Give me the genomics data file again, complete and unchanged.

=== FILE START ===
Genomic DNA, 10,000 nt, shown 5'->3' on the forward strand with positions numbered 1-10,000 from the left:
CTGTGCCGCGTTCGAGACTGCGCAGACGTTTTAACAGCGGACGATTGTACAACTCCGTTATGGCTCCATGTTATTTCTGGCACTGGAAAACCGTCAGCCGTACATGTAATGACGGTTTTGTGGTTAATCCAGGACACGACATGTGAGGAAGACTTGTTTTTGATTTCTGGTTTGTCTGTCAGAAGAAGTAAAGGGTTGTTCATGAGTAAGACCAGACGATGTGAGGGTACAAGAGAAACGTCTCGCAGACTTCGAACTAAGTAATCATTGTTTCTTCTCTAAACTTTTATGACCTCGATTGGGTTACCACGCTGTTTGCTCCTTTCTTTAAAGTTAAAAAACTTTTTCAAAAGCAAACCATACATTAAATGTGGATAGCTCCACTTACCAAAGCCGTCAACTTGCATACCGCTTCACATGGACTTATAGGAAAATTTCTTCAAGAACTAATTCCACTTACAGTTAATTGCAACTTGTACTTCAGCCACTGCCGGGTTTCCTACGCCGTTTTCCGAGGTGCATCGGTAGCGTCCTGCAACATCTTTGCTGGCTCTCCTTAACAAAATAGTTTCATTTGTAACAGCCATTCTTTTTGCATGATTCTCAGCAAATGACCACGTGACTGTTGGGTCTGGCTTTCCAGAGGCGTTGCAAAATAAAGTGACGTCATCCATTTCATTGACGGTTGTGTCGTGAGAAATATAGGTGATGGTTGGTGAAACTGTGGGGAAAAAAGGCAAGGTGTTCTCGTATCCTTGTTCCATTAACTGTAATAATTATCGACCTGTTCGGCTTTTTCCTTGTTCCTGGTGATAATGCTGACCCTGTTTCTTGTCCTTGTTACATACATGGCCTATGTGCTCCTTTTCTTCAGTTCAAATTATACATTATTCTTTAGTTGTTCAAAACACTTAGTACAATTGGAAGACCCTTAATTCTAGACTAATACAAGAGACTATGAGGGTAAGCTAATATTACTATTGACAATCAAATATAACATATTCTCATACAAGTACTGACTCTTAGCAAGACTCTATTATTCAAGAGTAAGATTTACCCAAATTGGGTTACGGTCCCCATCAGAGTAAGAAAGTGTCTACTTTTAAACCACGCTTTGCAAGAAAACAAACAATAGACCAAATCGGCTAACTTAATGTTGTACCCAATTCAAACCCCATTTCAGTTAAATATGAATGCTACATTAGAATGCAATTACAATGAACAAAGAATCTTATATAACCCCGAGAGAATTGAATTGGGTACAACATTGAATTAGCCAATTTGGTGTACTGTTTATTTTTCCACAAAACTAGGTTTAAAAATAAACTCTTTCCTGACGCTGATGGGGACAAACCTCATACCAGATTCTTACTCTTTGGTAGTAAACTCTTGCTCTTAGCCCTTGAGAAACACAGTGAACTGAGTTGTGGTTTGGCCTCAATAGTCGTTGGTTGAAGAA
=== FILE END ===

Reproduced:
Genomic DNA, 10,000 nt, shown 5'->3' on the forward strand with positions numbered 1-10,000 from the left:
CTGTGCCGCGTTCGAGACTGCGCAGACGTTTTAACAGCGGACGATTGTACAACTCCGTTATGGCTCCATGTTATTTCTGGCACTGGAAAACCGTCAGCCGTACATGTAATGACGGTTTTGTGGTTAATCCAGGACACGACATGTGAGGAAGACTTGTTTTTGATTTCTGGTTTGTCTGTCAGAAGAAGTAAAGGGTTGTTCATGAGTAAGACCAGACGATGTGAGGGTACAAGAGAAACGTCTCGCAGACTTCGAACTAAGTAATCATTGTTTCTTCTCTAAACTTTTATGACCTCGATTGGGTTACCACGCTGTTTGCTCCTTTCTTTAAAGTTAAAAAACTTTTTCAAAAGCAAACCATACATTAAATGTGGATAGCTCCACTTACCAAAGCCGTCAACTTGCATACCGCTTCACATGGACTTATAGGAAAATTTCTTCAAGAACTAATTCCACTTACAGTTAATTGCAACTTGTACTTCAGCCACTGCCGGGTTTCCTACGCCGTTTTCCGAGGTGCATCGGTAGCGTCCTGCAACATCTTTGCTGGCTCTCCTTAACAAAATAGTTTCATTTGTAACAGCCATTCTTTTTGCATGATTCTCAGCAAATGACCACGTGACTGTTGGGTCTGGCTTTCCAGAGGCGTTGCAAAATAAAGTGACGTCATCCATTTCATTGACGGTTGTGTCGTGAGAAATATAGGTGATGGTTGGTGAAACTGTGGGGAAAAAAGGCAAGGTGTTCTCGTATCCTTGTTCCATTAACTGTAATAATTATCGACCTGTTCGGCTTTTTCCTTGTTCCTGGTGATAATGCTGACCCTGTTTCTTGTCCTTGTTACATACATGGCCTATGTGCTCCTTTTCTTCAGTTCAAATTATACATTATTCTTTAGTTGTTCAAAACACTTAGTACAATTGGAAGACCCTTAATTCTAGACTAATACAAGAGACTATGAGGGTAAGCTAATATTACTATTGACAATCAAATATAACATATTCTCATACAAGTACTGACTCTTAGCAAGACTCTATTATTCAAGAGTAAGATTTACCCAAATTGGGTTACGGTCCCCATCAGAGTAAGAAAGTGTCTACTTTTAAACCACGCTTTGCAAGAAAACAAACAATAGACCAAATCGGCTAACTTAATGTTGTACCCAATTCAAACCCCATTTCAGTTAAATATGAATGCTACATTAGAATGCAATTACAATGAACAAAGAATCTTATATAACCCCGAGAGAATTGAATTGGGTACAACATTGAATTAGCCAATTTGGTGTACTGTTTATTTTTCCACAAAACTAGGTTTAAAAATAAACTCTTTCCTGACGCTGATGGGGACAAACCTCATACCAGATTCTTACTCTTTGGTAGTAAACTCTTGCTCTTAGCCCTTGAGAAACACAGTGAACTGAGTTGTGGTTTGGCCTCAATAGTCGTTGGTTGAAGAA